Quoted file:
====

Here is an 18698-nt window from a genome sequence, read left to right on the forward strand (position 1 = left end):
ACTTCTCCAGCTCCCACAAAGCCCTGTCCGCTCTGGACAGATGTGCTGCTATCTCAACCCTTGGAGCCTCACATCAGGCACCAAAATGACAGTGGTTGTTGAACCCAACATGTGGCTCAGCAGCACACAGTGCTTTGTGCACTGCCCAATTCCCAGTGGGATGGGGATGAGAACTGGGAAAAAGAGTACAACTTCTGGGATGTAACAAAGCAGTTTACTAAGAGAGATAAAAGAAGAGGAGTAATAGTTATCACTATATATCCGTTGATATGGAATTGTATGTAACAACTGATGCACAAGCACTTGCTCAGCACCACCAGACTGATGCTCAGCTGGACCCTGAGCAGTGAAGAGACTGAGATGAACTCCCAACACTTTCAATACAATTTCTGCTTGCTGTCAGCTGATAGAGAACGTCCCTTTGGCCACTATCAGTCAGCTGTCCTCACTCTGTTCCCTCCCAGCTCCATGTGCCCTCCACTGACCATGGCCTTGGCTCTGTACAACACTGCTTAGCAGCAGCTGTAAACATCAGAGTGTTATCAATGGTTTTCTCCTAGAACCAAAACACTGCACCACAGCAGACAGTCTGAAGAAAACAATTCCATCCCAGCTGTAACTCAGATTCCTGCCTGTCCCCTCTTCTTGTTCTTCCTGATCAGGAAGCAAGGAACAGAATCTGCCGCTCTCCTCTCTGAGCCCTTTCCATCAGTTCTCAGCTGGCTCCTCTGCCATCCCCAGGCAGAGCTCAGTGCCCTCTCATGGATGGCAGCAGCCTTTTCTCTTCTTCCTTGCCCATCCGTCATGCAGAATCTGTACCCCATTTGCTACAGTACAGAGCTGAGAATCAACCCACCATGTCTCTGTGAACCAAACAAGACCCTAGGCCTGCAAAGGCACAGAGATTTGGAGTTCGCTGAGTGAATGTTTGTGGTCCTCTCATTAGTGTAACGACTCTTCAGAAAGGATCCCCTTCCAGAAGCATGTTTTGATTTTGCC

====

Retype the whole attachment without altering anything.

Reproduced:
Here is an 18698-nt window from a genome sequence, read left to right on the forward strand (position 1 = left end):
ACTTCTCCAGCTCCCACAAAGCCCTGTCCGCTCTGGACAGATGTGCTGCTATCTCAACCCTTGGAGCCTCACATCAGGCACCAAAATGACAGTGGTTGTTGAACCCAACATGTGGCTCAGCAGCACACAGTGCTTTGTGCACTGCCCAATTCCCAGTGGGATGGGGATGAGAACTGGGAAAAAGAGTACAACTTCTGGGATGTAACAAAGCAGTTTACTAAGAGAGATAAAAGAAGAGGAGTAATAGTTATCACTATATATCCGTTGATATGGAATTGTATGTAACAACTGATGCACAAGCACTTGCTCAGCACCACCAGACTGATGCTCAGCTGGACCCTGAGCAGTGAAGAGACTGAGATGAACTCCCAACACTTTCAATACAATTTCTGCTTGCTGTCAGCTGATAGAGAACGTCCCTTTGGCCACTATCAGTCAGCTGTCCTCACTCTGTTCCCTCCCAGCTCCATGTGCCCTCCACTGACCATGGCCTTGGCTCTGTACAACACTGCTTAGCAGCAGCTGTAAACATCAGAGTGTTATCAATGGTTTTCTCCTAGAACCAAAACACTGCACCACAGCAGACAGTCTGAAGAAAACAATTCCATCCCAGCTGTAACTCAGATTCCTGCCTGTCCCCTCTTCTTGTTCTTCCTGATCAGGAAGCAAGGAACAGAATCTGCCGCTCTCCTCTCTGAGCCCTTTCCATCAGTTCTCAGCTGGCTCCTCTGCCATCCCCAGGCAGAGCTCAGTGCCCTCTCATGGATGGCAGCAGCCTTTTCTCTTCTTCCTTGCCCATCCGTCATGCAGAATCTGTACCCCATTTGCTACAGTACAGAGCTGAGAATCAACCCACCATGTCTCTGTGAACCAAACAAGACCCTAGGCCTGCAAAGGCACAGAGATTTGGAGTTCGCTGAGTGAATGTTTGTGGTCCTCTCATTAGTGTAACGACTCTTCAGAAAGGATCCCCTTCCAGAAGCATGTTTTGATTTTGCC